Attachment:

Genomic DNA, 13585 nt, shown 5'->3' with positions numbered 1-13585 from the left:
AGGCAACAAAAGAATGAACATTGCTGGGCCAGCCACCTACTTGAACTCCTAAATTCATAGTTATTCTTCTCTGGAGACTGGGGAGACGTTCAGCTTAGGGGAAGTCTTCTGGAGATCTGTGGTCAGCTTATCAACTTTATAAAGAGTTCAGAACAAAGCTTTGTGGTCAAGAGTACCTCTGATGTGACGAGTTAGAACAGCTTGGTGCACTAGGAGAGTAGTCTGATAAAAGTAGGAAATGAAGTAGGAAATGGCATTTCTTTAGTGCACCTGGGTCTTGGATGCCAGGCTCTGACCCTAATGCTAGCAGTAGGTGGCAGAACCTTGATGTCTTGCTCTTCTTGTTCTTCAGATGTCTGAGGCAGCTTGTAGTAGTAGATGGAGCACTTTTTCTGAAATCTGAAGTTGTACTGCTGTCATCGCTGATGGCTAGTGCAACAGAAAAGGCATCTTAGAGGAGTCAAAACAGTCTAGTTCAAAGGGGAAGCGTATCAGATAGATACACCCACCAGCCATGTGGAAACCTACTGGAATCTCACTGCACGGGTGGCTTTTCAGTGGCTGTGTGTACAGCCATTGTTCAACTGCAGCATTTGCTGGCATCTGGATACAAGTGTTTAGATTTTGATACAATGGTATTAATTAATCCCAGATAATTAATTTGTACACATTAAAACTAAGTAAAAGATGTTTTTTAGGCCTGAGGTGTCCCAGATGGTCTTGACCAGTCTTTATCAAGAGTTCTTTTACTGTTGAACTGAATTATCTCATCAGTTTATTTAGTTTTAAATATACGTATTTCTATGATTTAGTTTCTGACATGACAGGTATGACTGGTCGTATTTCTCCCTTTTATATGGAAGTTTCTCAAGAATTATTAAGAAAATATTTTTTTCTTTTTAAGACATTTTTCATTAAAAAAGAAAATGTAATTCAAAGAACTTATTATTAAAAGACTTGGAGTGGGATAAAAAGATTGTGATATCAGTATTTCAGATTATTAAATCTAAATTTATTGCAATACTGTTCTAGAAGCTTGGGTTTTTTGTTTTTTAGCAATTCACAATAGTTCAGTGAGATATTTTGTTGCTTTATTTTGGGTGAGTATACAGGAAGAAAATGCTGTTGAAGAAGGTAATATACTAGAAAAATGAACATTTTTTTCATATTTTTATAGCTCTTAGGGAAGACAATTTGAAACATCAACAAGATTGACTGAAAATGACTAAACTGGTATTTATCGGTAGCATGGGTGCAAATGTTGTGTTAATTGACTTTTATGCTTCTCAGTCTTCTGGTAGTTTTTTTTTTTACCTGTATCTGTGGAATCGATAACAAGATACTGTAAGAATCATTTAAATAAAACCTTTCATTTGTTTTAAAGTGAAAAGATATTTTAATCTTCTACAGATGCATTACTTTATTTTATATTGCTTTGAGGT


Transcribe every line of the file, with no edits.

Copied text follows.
Genomic DNA, 13585 nt, shown 5'->3' with positions numbered 1-13585 from the left:
AGGCAACAAAAGAATGAACATTGCTGGGCCAGCCACCTACTTGAACTCCTAAATTCATAGTTATTCTTCTCTGGAGACTGGGGAGACGTTCAGCTTAGGGGAAGTCTTCTGGAGATCTGTGGTCAGCTTATCAACTTTATAAAGAGTTCAGAACAAAGCTTTGTGGTCAAGAGTACCTCTGATGTGACGAGTTAGAACAGCTTGGTGCACTAGGAGAGTAGTCTGATAAAAGTAGGAAATGAAGTAGGAAATGGCATTTCTTTAGTGCACCTGGGTCTTGGATGCCAGGCTCTGACCCTAATGCTAGCAGTAGGTGGCAGAACCTTGATGTCTTGCTCTTCTTGTTCTTCAGATGTCTGAGGCAGCTTGTAGTAGTAGATGGAGCACTTTTTCTGAAATCTGAAGTTGTACTGCTGTCATCGCTGATGGCTAGTGCAACAGAAAAGGCATCTTAGAGGAGTCAAAACAGTCTAGTTCAAAGGGGAAGCGTATCAGATAGATACACCCACCAGCCATGTGGAAACCTACTGGAATCTCACTGCACGGGTGGCTTTTCAGTGGCTGTGTGTACAGCCATTGTTCAACTGCAGCATTTGCTGGCATCTGGATACAAGTGTTTAGATTTTGATACAATGGTATTAATTAATCCCAGATAATTAATTTGTACACATTAAAACTAAGTAAAAGATGTTTTTTAGGCCTGAGGTGTCCCAGATGGTCTTGACCAGTCTTTATCAAGAGTTCTTTTACTGTTGAACTGAATTATCTCATCAGTTTATTTAGTTTTAAATATACGTATTTCTATGATTTAGTTTCTGACATGACAGGTATGACTGGTCGTATTTCTCCCTTTTATATGGAAGTTTCTCAAGAATTATTAAGAAAATATTTTTTTCTTTTTAAGACATTTTTCATTAAAAAAGAAAATGTAATTCAAAGAACTTATTATTAAAAGACTTGGAGTGGGATAAAAAGATTGTGATATCAGTATTTCAGATTATTAAATCTAAATTTATTGCAATACTGTTCTAGAAGCTTGGGTTTTTTGTTTTTTAGCAATTCACAATAGTTCAGTGAGATATTTTGTTGCTTTATTTTGGGTGAGTATACAGGAAGAAAATGCTGTTGAAGAAGGTAATATACTAGAAAAATGAACATTTTTTTCATATTTTTATAGCTCTTAGGGAAGACAATTTGAAACATCAACAAGATTGACTGAAAATGACTAAACTGGTATTTATCGGTAGCATGGGTGCAAATGTTGTGTTAATTGACTTTTATGCTTCTCAGTCTTCTGGTAGTTTTTTTTTTTACCTGTATCTGTGGAATCGATAACAAGATACTGTAAGAATCATTTAAATAAAACCTTTCATTTGTTTTAAAGTGAAAAGATATTTTAATCTTCTACAGATGCATTACTTTATTTTATATTGCTTTGAGGT